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Speaking the Language of Genetics: A Primer

Authors

  • Chantelle M. Wolpert MBA, PA-C, CGC,

    Corresponding author
    1. Chantelle M. Wolpert, MBA, PA-C, CGC, is both a board-certified genetic counselor and a physician assistant, working primarily with individuals and families with inherited neurodevelopmental disorders, such as autism. She was the curriculum coordinator for the Genetics Interdisciplinary Faculty Training Program at Duke University.
      Chantelle M. Wolpert, MBA, PA-C, CGC, 595 LaSalle Street, Duke University Medical Center, Durham, NC 27710 E-mail: chantell@chg.duhs.duke.edu
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  • Margaret L. Singer RN,

    1. Margret L. Singer, RN, is a master's candidate in the Family Nurse Practitioner program at the Duke University School of Nursing.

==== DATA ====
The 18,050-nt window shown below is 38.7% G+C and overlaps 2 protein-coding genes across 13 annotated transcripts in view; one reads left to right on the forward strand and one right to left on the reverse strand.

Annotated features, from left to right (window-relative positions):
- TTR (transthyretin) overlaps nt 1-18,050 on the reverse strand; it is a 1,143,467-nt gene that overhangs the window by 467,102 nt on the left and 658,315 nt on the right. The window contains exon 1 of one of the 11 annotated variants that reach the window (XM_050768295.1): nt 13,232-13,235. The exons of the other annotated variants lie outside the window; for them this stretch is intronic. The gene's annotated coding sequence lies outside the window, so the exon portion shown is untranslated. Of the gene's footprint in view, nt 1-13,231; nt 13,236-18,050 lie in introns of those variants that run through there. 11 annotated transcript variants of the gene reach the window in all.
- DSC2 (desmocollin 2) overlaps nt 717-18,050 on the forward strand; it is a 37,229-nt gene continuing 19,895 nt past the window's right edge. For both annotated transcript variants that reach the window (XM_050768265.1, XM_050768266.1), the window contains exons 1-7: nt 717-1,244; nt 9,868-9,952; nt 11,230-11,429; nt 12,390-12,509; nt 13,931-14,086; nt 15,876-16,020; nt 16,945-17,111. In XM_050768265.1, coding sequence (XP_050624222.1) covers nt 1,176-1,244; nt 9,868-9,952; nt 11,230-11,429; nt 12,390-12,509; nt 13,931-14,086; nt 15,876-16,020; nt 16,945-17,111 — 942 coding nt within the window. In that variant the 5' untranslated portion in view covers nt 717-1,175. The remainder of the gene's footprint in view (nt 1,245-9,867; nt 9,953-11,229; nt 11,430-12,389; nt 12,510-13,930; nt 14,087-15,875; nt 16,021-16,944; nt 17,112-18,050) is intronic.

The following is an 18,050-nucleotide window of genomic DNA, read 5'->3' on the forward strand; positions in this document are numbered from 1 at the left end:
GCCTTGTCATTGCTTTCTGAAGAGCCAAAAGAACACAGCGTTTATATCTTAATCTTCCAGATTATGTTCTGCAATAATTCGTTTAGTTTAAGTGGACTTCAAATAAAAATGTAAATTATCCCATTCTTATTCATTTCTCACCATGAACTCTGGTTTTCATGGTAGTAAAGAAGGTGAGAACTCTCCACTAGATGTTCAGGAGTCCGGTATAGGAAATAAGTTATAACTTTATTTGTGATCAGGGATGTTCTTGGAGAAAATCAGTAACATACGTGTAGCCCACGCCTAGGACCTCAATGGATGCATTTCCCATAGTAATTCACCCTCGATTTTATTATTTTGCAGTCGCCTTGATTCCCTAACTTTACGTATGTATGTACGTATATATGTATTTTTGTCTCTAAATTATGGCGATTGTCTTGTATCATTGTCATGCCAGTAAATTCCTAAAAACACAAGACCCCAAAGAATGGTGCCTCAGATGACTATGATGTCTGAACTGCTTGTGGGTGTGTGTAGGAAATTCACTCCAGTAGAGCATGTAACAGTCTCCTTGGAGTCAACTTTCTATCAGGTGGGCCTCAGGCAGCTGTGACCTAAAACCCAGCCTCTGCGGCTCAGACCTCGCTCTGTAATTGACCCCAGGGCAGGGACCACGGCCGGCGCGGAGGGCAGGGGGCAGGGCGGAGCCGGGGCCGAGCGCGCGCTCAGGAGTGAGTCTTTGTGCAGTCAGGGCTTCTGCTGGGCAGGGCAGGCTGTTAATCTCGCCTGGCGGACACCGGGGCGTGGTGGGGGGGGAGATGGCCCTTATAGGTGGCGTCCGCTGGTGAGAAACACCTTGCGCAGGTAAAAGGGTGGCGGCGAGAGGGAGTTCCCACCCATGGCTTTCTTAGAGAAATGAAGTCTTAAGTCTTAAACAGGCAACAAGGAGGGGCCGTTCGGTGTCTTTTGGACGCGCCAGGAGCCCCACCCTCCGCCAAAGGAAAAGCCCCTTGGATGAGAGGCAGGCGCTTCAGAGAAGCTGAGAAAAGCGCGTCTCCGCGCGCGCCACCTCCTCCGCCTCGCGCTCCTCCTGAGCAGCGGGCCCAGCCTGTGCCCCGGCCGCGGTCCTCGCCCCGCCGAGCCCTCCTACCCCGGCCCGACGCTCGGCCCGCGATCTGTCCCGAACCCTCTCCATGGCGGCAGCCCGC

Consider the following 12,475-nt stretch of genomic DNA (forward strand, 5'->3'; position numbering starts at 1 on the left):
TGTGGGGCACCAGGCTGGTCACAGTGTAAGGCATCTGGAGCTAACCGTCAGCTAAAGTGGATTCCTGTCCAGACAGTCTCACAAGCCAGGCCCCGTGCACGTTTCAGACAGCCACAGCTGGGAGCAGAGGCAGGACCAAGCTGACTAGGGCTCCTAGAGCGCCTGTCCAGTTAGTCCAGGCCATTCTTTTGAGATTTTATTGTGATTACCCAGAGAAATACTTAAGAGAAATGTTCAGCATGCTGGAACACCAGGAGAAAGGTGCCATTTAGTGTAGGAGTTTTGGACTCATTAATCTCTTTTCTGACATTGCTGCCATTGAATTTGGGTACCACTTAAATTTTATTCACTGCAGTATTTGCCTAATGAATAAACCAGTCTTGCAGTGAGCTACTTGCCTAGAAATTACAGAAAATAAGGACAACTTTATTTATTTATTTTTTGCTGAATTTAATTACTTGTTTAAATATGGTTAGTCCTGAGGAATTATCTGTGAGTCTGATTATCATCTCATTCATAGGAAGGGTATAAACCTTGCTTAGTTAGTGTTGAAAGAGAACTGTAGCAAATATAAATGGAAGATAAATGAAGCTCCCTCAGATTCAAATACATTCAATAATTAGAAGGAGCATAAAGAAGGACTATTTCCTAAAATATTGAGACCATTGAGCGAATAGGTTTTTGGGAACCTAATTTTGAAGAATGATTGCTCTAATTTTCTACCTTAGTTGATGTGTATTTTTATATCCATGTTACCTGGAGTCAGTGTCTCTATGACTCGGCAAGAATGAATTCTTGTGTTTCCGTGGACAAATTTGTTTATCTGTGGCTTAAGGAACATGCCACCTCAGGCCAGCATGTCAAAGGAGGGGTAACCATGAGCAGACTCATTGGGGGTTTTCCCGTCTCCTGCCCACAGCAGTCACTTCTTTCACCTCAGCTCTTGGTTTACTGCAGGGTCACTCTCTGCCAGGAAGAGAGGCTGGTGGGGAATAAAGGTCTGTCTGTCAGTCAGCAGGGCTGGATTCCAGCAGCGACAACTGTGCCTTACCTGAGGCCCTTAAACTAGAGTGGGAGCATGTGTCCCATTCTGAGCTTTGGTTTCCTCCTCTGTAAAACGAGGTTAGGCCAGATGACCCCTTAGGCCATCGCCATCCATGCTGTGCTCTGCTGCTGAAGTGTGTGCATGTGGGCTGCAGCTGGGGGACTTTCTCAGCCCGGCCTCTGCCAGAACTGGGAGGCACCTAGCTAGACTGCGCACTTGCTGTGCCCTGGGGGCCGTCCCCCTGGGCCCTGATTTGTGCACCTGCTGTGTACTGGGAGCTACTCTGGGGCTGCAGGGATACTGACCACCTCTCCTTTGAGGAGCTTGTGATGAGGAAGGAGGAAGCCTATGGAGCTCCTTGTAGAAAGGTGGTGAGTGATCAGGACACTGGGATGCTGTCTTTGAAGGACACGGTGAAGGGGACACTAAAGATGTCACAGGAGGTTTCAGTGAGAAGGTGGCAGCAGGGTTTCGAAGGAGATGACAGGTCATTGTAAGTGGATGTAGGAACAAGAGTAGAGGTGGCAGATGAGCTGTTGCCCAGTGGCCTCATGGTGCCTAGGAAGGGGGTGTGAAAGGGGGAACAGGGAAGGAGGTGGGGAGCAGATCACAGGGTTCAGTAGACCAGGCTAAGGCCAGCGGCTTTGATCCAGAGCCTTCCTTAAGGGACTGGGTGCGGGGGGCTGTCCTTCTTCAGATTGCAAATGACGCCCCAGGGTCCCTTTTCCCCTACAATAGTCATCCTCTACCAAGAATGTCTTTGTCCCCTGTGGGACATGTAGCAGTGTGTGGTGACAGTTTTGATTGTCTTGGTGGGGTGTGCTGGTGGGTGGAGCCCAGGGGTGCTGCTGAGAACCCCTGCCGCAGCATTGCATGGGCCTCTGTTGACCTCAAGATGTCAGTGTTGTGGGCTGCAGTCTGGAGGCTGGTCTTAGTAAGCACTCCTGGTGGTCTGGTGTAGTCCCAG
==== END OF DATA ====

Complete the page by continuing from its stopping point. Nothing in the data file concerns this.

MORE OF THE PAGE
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  • Marcy C. Speer PhD

    Corresponding author
    1. Marcy C. Speer, PhD, 595 LaSalle Street, Duke University Medical Center, Durham, NC 27710. E-mail: marcy@chg.duhs.duke.edu
      Marcy C. Speer, PhD, is an Associate Professor at Duke Center for Human Genetics, Duke University Medical Center. Dr. Speer is a genetic epidemiologist and is board-certified as a PhD medical geneticist and as a genetic counselor.
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Chantelle M. Wolpert, MBA, PA-C, CGC, 595 LaSalle Street, Duke University Medical Center, Durham, NC 27710 E-mail: chantell@chg.duhs.duke.edu

Marcy C. Speer, PhD, is an Associate Professor at Duke Center for Human Genetics, Duke University Medical Center. Dr. Speer is a genetic epidemiologist and is board-certified as a PhD medical geneticist and as a genetic counselor.

Abstract

Genetic research advances will continue to result in clinical applications for genetics in primary care settings. Fluency with the evolving genetic terminology will enable primary care providers to provide better clinical care to their patients, particularly when helping patients understand genetic concepts. This article will help clinicians use genetic terminology with greater precision.

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